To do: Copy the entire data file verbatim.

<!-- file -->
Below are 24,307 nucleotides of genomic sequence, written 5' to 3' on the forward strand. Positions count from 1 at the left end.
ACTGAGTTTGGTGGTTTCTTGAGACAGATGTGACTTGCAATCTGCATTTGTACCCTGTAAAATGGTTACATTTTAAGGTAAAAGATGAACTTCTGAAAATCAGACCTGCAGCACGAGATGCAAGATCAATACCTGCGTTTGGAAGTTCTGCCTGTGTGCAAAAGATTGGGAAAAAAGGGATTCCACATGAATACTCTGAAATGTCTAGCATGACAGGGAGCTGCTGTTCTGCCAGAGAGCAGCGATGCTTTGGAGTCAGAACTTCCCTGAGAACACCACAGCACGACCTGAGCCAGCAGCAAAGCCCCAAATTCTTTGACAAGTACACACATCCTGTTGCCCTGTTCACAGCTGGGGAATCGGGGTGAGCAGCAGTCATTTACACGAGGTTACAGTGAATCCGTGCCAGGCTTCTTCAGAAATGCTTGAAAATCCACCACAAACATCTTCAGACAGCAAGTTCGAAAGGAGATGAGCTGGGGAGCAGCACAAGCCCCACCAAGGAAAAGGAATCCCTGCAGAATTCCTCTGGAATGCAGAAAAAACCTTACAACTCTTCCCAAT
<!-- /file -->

Below are 24,307 nucleotides of genomic sequence, written 5' to 3' on the forward strand. Positions count from 1 at the left end.
ACTGAGTTTGGTGGTTTCTTGAGACAGATGTGACTTGCAATCTGCATTTGTACCCTGTAAAATGGTTACATTTTAAGGTAAAAGATGAACTTCTGAAAATCAGACCTGCAGCACGAGATGCAAGATCAATACCTGCGTTTGGAAGTTCTGCCTGTGTGCAAAAGATTGGGAAAAAAGGGATTCCACATGAATACTCTGAAATGTCTAGCATGACAGGGAGCTGCTGTTCTGCCAGAGAGCAGCGATGCTTTGGAGTCAGAACTTCCCTGAGAACACCACAGCACGACCTGAGCCAGCAGCAAAGCCCCAAATTCTTTGACAAGTACACACATCCTGTTGCCCTGTTCACAGCTGGGGAATCGGGGTGAGCAGCAGTCATTTACACGAGGTTACAGTGAATCCGTGCCAGGCTTCTTCAGAAATGCTTGAAAATCCACCACAAACATCTTCAGACAGCAAGTTCGAAAGGAGATGAGCTGGGGAGCAGCACAAGCCCCACCAAGGAAAAGGAATCCCTGCAGAATTCCTCTGGAATGCAGAAAAAACCTTACAACTCTTCCCAAT